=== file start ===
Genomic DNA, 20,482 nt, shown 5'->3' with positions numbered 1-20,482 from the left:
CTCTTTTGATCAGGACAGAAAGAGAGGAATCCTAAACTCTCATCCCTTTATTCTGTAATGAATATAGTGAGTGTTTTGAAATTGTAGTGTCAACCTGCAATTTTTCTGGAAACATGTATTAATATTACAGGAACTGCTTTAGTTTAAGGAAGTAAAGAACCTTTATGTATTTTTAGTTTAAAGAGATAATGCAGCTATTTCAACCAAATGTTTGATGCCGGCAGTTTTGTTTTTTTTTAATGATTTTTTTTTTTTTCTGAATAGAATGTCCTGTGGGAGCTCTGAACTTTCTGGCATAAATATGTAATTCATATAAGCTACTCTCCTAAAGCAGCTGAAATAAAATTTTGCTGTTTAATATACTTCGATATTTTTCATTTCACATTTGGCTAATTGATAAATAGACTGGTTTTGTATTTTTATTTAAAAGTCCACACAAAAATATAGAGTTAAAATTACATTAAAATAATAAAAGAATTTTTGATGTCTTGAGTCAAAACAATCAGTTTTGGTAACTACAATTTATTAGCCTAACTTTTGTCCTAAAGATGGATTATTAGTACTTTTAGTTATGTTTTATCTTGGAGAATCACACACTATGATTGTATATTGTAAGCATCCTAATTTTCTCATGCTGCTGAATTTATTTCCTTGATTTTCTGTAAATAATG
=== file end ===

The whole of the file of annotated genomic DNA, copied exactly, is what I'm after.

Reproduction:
Genomic DNA, 20,482 nt, shown 5'->3' with positions numbered 1-20,482 from the left:
CTCTTTTGATCAGGACAGAAAGAGAGGAATCCTAAACTCTCATCCCTTTATTCTGTAATGAATATAGTGAGTGTTTTGAAATTGTAGTGTCAACCTGCAATTTTTCTGGAAACATGTATTAATATTACAGGAACTGCTTTAGTTTAAGGAAGTAAAGAACCTTTATGTATTTTTAGTTTAAAGAGATAATGCAGCTATTTCAACCAAATGTTTGATGCCGGCAGTTTTGTTTTTTTTTAATGATTTTTTTTTTTTTCTGAATAGAATGTCCTGTGGGAGCTCTGAACTTTCTGGCATAAATATGTAATTCATATAAGCTACTCTCCTAAAGCAGCTGAAATAAAATTTTGCTGTTTAATATACTTCGATATTTTTCATTTCACATTTGGCTAATTGATAAATAGACTGGTTTTGTATTTTTATTTAAAAGTCCACACAAAAATATAGAGTTAAAATTACATTAAAATAATAAAAGAATTTTTGATGTCTTGAGTCAAAACAATCAGTTTTGGTAACTACAATTTATTAGCCTAACTTTTGTCCTAAAGATGGATTATTAGTACTTTTAGTTATGTTTTATCTTGGAGAATCACACACTATGATTGTATATTGTAAGCATCCTAATTTTCTCATGCTGCTGAATTTATTTCCTTGATTTTCTGTAAATAATG